18 November 2010

Methylexaneamine: the latest doping drug?

Methylexaneamine is currently on the World Anti-Doping Agency's banned list, but it's appearing more often in athletes who fail doping tests. But what is it?

Whether the two Springbok players who tested positive for the banned stimulant methylexaneamine used it intentionally or not, the fact is that little is known about this substance.
What is methylexaneamine?

According to Rodney Swigelaar, Director of the World Anti-Doping Agency (Wada) Africa Regional Office in Cape Town, methylexaneamine is a stimulant and was commonly sold as a medicine until the beginning of the 1970s and has known medicinal properties.

“To Wada’s knowledge, the substance has not been sold as a medicine since the 1970s. However, during the course of this year, the anti-doping community noticed evidence that this substance had reappeared in a number of nutritional supplements and was therefore subject to potential inadvertent use by athletes.
“While athletes are responsible for everything they use under the strict liability principle applied in the fight against doping, international experts forming Wada’s Scientific Committees took this reality into account to reclassify methylexaneamine into the “specified stimulants” category of the 2011 List,” he said.
Non-specified vs. specified substances

While methylexaneamine currently falls into the "non-specified stimulants" section of the 2010 WADA Prohibited List, it is due to be reclassified in 2011.
Generally speaking, ‘specified substances’ are substances that are more susceptible to a credible, non-doping explanation. Meaning that if the athlete can prove that he or she did not intend to enhance performance by using them to the satisfaction of the results management authority, the sanction under the World Anti-Doping Code can go from a warning to a two-year ban, Swigelaar explained.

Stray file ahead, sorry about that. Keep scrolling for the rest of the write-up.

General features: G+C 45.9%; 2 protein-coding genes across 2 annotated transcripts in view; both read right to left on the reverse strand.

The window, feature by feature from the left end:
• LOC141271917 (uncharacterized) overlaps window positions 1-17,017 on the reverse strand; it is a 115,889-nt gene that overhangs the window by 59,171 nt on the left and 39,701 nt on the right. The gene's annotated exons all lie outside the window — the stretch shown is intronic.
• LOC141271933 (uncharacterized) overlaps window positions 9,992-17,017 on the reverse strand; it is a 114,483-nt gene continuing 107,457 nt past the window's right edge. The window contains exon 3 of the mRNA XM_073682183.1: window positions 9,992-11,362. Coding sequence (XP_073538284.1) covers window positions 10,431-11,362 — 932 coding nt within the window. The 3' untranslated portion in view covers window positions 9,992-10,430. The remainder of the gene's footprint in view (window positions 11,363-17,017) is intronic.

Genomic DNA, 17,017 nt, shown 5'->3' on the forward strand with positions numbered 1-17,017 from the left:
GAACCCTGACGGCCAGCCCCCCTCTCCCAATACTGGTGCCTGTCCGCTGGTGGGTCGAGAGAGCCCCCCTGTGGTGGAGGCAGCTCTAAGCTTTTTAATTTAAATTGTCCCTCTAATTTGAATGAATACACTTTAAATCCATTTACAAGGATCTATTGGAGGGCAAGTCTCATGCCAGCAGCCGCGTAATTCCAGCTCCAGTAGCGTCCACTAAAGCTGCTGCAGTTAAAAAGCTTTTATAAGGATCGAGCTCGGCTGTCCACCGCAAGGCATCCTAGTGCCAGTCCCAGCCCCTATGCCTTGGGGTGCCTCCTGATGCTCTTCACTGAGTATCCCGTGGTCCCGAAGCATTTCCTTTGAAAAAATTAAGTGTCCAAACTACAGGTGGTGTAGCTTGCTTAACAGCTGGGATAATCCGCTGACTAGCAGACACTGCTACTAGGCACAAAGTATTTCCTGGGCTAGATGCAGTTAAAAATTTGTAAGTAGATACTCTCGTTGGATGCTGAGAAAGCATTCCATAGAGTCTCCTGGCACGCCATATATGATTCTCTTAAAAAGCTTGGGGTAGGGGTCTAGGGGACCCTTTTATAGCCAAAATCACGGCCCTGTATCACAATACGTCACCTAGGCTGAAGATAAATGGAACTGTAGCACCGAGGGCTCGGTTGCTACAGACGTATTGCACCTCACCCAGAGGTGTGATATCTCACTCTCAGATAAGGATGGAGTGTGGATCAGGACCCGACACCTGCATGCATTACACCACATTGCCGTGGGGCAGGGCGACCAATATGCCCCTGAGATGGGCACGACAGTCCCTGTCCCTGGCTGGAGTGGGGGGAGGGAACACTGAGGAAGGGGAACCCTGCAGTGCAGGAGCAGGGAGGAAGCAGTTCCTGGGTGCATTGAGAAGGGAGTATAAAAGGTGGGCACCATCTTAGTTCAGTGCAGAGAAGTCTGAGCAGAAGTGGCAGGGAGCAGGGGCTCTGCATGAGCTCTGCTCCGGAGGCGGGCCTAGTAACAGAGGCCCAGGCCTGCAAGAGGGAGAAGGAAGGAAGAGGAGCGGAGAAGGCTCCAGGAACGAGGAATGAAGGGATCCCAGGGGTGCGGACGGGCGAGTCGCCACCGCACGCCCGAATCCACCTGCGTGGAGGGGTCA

However, the reclassification of methylexaneamine on the 2011 Prohibited List compared to the 2010 List was approved by Wada’s Executive Committee at its September meeting and the 2011 List will take effect on January 1, 2011.

What happens if an athlete is ‘busted’?

Swigelaar said that generally the adjudication of the case will be conducted under the jurisdiction of the anti-doping organisation responsible for that case.

“Wada itself does not sanction athletes, as with all cases under the World Anti-Doping Code, once a decision is made, Wada will review the reasons for the decision and will subsequently determine whether or not to use its independent right of appeal to the Court of Arbitration for Sport,” he added.

Source: Rodney Swigelaar, Director of Wada Africa Regional Office

(Amy Froneman, Health24, November 2010)


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